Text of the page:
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  • From Secularization to Categorization:A New Paradigm for the Study of Religion in Modern China
  • J. Brooks Jessup (bio)
Vincent Goossaert and David A. Palmer. The Religious Question in Modern China. Chicago: University of Chicago Press, 2011. xi, 464 pp. Hardcover $40.00, isbn 978-0-226-30416-8.

Vincent Goossaert and David Palmer’s new book offers an impressive survey of the complex religious landscape in China from 1898 to the present. The grand scope of this project is reminiscent of C. K. Yang’s 1961 publication, Religion in Chinese Society: A Study of Contemporary Social Functions of Religion and Some of their Historical Factors. Particularly within the last decade, the secularization thesis advanced in Yang’s classic Weberian study has been buried under an avalanche of research asserting the continued vitality and relevance of religion in modern Chinese society and culture. Defying categorization as a volume of essays, a research monograph, or a textbook, The Religious Question in Modern China offers a powerful new synthesis of this recent scholarship from two scholars who have long established themselves as leaders in the field. The book leverages the complimentary strengths of the “anthropologically minded historian” Goossaert in the social history of Daoism during the nineteenth and early twentieth centuries and of the “historically minded anthropologist” Palmer in the sociology of cultivation and redemptive movements during the second half of the twentieth century (p. 5). However, the authors have also gone to great lengths to integrate meaningfully and thoughtfully a vast range of scholarship across numerous disciplines and languages into a highly fluent and coherent historical narrative that, nevertheless, remains grounded in sociological detail. The result is a valuable and provocative work that promises to “return religion to the center of modern Chinese history” (p. 4).

In crafting the book’s analytical approach, Goosaert and Palmer have brought to fruition a discursive turn in the study of modern Chinese religion that was pioneered by Prasenjit Duara and Rebecca Nedostup, as well as the authors themselves, and inspired by theorists such as Talal Asad. Accordingly, the book approaches “religion,” together with its foils, such as “superstition” and “evil cult,” as new discursive categories that were imported in the twentieth century and stretched imperfectly across the Chinese religious landscape primarily by the interventionist programs of the modern secular state. The inherent incompleteness of these state programs, and the consequent instability of their discursive categories, is signaled by the authors’ designation of “religion” in modern China as an unresolved question. Within this approach, the secularization process, which had once been seen by C. K. Yang and others as the inexorable march of history, is reinterpreted as an ever incomplete “ideological project” (p. 5); the old secularization thesis becomes displaced from its position as dominant paradigm by a new categorization thesis that has been gaining ground in the field for over a [End Page 432] decade. In order to avoid reproducing the official categorization of religion that they seek to problematize as an object of analysis, the authors adopt an ecological metaphor to construct a more flexible framework for conceptualizing the Chinese religious landscape. They conceive the Chinese religion not as an autonomous system, but rather as part of a larger “social ecology” (p. 13) in which religious elements constantly interact with each other as well as with the broader social, political, and economic environment. A major advantage of this loose alternative framework is that it allows for the incorporation of elements such as martial arts and qigong, which are excluded from official definitions of religion in China yet undeniably partake in the shared heritage of Chinese religious traditions and practices. The central narrative of the book, therefore, traces how the modern Chinese state’s coercive imposition of “religion,” and other related modernist discursive categories, resulted in fundamental yet often unintended reconfigurations of the religious elements within China’s social ecology.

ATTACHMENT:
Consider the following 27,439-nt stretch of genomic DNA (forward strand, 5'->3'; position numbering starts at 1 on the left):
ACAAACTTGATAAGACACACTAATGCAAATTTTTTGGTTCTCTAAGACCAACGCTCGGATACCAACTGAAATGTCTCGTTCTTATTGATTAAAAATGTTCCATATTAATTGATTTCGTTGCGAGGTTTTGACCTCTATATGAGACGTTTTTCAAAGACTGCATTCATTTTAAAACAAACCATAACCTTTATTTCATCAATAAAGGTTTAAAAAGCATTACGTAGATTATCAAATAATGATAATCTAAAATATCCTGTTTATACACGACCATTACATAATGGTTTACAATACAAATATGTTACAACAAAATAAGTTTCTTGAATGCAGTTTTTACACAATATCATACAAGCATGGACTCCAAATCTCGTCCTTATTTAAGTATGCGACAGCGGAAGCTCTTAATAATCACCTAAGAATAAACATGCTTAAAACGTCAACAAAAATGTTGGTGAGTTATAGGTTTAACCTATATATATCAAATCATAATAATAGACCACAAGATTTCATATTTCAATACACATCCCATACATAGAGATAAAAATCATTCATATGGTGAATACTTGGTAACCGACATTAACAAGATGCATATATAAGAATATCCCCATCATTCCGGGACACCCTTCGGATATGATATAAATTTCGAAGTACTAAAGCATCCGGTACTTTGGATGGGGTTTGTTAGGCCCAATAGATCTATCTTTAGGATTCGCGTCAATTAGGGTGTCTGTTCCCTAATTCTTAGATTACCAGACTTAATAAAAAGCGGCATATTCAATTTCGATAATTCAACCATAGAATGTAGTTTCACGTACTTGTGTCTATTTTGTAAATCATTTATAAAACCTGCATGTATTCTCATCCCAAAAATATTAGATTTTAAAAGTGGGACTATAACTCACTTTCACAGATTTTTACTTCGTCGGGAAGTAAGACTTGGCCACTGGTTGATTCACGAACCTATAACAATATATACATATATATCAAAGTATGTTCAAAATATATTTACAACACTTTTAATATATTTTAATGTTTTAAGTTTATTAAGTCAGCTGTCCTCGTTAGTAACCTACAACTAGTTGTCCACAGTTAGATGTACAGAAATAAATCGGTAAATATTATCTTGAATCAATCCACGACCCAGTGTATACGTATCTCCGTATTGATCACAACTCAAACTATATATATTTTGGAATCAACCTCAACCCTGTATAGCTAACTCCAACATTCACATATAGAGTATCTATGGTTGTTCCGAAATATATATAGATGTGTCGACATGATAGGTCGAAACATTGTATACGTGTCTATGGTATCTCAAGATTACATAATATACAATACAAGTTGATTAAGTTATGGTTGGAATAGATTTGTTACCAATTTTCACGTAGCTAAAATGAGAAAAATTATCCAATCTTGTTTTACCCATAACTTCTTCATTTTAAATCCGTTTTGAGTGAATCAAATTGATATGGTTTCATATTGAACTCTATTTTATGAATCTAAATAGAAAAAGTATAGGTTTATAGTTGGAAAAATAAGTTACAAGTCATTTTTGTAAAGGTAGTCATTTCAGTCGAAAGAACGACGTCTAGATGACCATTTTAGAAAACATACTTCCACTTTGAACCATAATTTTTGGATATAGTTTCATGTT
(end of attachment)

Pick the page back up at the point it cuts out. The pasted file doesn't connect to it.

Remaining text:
This central narrative is firmly established by the seven thematic chapters included in the first of the book’s two parts, covering roughly from the nineteenth century into the early decades of the People’s Republic (post-1949). During the late imperial era, the authors argue, Chinese religion enjoyed a condition of equilibrium within...